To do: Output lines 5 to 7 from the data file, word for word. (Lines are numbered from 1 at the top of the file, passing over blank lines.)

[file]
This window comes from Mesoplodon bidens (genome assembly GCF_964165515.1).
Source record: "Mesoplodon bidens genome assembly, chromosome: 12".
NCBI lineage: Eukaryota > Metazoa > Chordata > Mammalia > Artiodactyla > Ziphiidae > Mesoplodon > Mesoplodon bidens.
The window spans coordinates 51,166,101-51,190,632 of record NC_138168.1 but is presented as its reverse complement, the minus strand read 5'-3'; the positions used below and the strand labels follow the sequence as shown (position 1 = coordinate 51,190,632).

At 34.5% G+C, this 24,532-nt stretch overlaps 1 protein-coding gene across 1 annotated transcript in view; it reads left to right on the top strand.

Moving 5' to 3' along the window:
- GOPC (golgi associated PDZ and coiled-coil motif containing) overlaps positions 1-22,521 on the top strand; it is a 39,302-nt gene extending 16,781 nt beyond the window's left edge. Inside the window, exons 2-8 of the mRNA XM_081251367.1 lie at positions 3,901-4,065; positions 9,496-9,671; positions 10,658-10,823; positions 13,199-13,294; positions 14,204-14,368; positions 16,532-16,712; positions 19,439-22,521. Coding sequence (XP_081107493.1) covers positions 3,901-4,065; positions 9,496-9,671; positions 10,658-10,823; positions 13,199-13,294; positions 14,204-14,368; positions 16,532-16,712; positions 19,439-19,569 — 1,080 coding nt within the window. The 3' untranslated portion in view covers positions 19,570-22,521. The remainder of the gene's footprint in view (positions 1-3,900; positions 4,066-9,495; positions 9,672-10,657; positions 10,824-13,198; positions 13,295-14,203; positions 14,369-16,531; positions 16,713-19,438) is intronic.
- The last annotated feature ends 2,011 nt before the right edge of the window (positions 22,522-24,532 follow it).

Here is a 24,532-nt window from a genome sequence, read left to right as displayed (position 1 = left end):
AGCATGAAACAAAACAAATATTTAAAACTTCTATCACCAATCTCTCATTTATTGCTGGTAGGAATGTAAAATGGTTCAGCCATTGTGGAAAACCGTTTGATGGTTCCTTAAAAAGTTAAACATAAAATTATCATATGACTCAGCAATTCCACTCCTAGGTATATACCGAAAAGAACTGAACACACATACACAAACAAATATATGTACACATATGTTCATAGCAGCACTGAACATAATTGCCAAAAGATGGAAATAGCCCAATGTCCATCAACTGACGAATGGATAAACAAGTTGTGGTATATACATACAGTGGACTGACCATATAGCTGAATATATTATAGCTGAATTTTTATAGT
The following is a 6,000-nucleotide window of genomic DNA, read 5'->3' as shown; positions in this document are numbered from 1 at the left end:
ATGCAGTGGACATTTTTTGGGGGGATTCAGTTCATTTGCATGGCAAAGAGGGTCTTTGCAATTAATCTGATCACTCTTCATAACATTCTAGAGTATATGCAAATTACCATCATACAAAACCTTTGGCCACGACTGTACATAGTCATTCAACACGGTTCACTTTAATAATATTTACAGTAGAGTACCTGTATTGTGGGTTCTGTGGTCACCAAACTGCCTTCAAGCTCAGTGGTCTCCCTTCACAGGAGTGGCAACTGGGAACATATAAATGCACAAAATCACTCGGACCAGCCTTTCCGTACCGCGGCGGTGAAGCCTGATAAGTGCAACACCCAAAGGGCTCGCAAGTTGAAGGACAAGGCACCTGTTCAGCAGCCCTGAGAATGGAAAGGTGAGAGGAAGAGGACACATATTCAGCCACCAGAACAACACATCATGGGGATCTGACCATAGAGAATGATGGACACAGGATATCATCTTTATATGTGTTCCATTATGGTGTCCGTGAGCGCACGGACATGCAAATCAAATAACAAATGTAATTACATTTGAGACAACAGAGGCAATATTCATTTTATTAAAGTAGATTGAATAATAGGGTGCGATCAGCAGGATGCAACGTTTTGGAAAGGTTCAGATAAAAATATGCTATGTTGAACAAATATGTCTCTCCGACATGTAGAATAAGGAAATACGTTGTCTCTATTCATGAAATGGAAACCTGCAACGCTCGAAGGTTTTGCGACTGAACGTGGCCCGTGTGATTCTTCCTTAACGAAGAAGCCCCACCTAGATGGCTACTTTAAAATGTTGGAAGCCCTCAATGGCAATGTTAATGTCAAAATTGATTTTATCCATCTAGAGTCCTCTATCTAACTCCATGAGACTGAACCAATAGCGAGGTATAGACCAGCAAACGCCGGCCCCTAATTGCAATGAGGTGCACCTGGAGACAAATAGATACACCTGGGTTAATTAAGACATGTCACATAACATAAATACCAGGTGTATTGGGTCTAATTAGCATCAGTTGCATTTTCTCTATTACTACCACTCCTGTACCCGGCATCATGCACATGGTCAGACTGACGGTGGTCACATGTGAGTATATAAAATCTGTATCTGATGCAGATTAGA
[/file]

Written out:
At 34.5% G+C, this 24,532-nt stretch overlaps 1 protein-coding gene across 1 annotated transcript in view; it reads left to right on the top strand.

Moving 5' to 3' along the window:
- GOPC (golgi associated PDZ and coiled-coil motif containing) overlaps positions 1-22,521 on the top strand; it is a 39,302-nt gene extending 16,781 nt beyond the window's left edge. Inside the window, exons 2-8 of the mRNA XM_081251367.1 lie at positions 3,901-4,065; positions 9,496-9,671; positions 10,658-10,823; positions 13,199-13,294; positions 14,204-14,368; positions 16,532-16,712; positions 19,439-22,521. Coding sequence (XP_081107493.1) covers positions 3,901-4,065; positions 9,496-9,671; positions 10,658-10,823; positions 13,199-13,294; positions 14,204-14,368; positions 16,532-16,712; positions 19,439-19,569 — 1,080 coding nt within the window. The 3' untranslated portion in view covers positions 19,570-22,521. The remainder of the gene's footprint in view (positions 1-3,900; positions 4,066-9,495; positions 9,672-10,657; positions 10,824-13,198; positions 13,295-14,203; positions 14,369-16,531; positions 16,713-19,438) is intronic.